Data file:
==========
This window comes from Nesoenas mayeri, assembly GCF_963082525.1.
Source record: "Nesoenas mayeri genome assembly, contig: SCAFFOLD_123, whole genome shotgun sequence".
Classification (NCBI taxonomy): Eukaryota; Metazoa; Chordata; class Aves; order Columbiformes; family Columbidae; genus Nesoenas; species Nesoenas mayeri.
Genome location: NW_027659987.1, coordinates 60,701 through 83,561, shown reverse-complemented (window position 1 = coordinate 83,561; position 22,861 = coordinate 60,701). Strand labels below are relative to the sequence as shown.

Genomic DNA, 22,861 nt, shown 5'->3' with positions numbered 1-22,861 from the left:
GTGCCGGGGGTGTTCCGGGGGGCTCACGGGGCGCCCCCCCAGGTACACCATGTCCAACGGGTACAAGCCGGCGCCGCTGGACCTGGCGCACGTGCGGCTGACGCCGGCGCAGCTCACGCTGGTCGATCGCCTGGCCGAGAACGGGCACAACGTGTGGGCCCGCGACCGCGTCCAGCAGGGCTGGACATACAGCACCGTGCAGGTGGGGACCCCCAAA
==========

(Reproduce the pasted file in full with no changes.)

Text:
This window comes from Nesoenas mayeri, assembly GCF_963082525.1.
Source record: "Nesoenas mayeri genome assembly, contig: SCAFFOLD_123, whole genome shotgun sequence".
Classification (NCBI taxonomy): Eukaryota; Metazoa; Chordata; class Aves; order Columbiformes; family Columbidae; genus Nesoenas; species Nesoenas mayeri.
Genome location: NW_027659987.1, coordinates 60,701 through 83,561, shown reverse-complemented (window position 1 = coordinate 83,561; position 22,861 = coordinate 60,701). Strand labels below are relative to the sequence as shown.

Genomic DNA, 22,861 nt, shown 5'->3' with positions numbered 1-22,861 from the left:
GTGCCGGGGGTGTTCCGGGGGGCTCACGGGGCGCCCCCCCAGGTACACCATGTCCAACGGGTACAAGCCGGCGCCGCTGGACCTGGCGCACGTGCGGCTGACGCCGGCGCAGCTCACGCTGGTCGATCGCCTGGCCGAGAACGGGCACAACGTGTGGGCCCGCGACCGCGTCCAGCAGGGCTGGACATACAGCACCGTGCAGGTGGGGACCCCCAAA